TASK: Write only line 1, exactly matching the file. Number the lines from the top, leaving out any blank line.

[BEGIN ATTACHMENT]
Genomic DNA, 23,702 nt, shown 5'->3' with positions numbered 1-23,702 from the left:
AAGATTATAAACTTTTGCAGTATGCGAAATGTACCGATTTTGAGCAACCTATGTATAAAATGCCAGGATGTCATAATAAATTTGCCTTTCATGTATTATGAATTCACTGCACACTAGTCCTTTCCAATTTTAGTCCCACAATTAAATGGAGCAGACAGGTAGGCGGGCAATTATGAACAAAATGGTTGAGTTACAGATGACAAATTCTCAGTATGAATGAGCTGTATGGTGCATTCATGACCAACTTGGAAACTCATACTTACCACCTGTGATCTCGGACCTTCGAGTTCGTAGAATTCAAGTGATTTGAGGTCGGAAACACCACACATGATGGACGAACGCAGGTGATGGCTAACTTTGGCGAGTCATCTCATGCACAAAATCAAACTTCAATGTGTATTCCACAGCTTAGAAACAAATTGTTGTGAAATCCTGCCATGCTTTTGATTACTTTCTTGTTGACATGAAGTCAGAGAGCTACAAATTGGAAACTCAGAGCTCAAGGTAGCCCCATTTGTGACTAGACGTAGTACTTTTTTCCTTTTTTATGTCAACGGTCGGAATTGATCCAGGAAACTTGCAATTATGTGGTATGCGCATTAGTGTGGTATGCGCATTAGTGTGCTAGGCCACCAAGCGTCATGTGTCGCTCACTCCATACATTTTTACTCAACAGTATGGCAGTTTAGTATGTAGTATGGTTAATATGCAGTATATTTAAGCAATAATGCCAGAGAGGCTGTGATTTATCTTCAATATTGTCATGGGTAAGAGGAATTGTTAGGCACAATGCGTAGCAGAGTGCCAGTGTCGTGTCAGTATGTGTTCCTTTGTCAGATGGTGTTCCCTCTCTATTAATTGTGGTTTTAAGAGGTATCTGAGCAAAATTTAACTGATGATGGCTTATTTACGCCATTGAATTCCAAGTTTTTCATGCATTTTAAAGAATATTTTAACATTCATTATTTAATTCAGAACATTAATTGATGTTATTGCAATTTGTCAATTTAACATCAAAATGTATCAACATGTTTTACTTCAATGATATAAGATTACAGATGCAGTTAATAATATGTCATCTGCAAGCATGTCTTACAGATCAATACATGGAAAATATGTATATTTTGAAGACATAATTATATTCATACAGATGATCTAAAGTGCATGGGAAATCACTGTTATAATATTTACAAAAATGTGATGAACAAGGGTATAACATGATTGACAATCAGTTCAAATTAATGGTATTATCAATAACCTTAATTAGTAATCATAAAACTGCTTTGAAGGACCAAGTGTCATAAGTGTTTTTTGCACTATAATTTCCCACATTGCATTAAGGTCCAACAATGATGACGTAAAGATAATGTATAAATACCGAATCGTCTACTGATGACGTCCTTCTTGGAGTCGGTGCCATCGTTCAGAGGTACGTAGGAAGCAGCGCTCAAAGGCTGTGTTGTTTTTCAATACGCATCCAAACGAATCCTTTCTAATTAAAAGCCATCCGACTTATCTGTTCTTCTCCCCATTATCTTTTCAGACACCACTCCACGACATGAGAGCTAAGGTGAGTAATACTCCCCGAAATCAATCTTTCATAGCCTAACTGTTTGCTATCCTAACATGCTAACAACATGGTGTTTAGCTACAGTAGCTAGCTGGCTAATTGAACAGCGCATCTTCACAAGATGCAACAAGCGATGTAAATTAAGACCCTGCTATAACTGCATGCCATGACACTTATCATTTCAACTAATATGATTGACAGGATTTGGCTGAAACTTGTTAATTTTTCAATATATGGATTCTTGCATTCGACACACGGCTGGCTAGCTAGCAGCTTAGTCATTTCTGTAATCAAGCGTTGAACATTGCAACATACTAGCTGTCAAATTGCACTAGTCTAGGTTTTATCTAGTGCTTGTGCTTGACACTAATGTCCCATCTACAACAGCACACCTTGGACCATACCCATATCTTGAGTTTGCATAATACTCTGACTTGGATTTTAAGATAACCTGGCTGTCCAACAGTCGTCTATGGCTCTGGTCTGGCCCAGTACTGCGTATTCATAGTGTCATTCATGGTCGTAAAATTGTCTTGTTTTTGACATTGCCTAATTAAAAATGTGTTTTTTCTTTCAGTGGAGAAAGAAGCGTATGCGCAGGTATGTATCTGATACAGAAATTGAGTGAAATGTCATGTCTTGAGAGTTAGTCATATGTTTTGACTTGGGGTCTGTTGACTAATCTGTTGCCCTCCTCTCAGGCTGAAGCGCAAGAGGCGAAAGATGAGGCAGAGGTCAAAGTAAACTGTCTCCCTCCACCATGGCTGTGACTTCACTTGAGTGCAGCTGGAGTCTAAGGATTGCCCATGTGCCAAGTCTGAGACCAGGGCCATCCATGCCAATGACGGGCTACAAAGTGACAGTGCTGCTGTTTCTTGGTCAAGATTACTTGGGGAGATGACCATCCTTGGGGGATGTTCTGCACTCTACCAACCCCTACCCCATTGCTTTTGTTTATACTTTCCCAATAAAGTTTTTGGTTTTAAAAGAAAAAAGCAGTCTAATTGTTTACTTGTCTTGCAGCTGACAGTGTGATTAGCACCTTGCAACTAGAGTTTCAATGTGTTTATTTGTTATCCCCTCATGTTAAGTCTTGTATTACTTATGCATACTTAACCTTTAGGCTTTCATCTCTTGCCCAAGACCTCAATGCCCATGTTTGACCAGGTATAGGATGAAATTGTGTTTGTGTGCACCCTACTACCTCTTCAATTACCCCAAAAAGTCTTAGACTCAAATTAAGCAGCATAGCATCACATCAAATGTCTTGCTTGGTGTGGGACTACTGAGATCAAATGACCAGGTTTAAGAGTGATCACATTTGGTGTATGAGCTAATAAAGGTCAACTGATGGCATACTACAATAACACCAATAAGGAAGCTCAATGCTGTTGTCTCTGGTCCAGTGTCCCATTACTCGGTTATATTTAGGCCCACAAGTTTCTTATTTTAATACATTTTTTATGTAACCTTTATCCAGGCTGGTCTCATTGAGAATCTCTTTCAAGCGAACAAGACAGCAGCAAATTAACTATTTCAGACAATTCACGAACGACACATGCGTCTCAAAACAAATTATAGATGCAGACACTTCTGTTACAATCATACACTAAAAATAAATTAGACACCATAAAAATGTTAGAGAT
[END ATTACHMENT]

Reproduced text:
Genomic DNA, 23,702 nt, shown 5'->3' with positions numbered 1-23,702 from the left: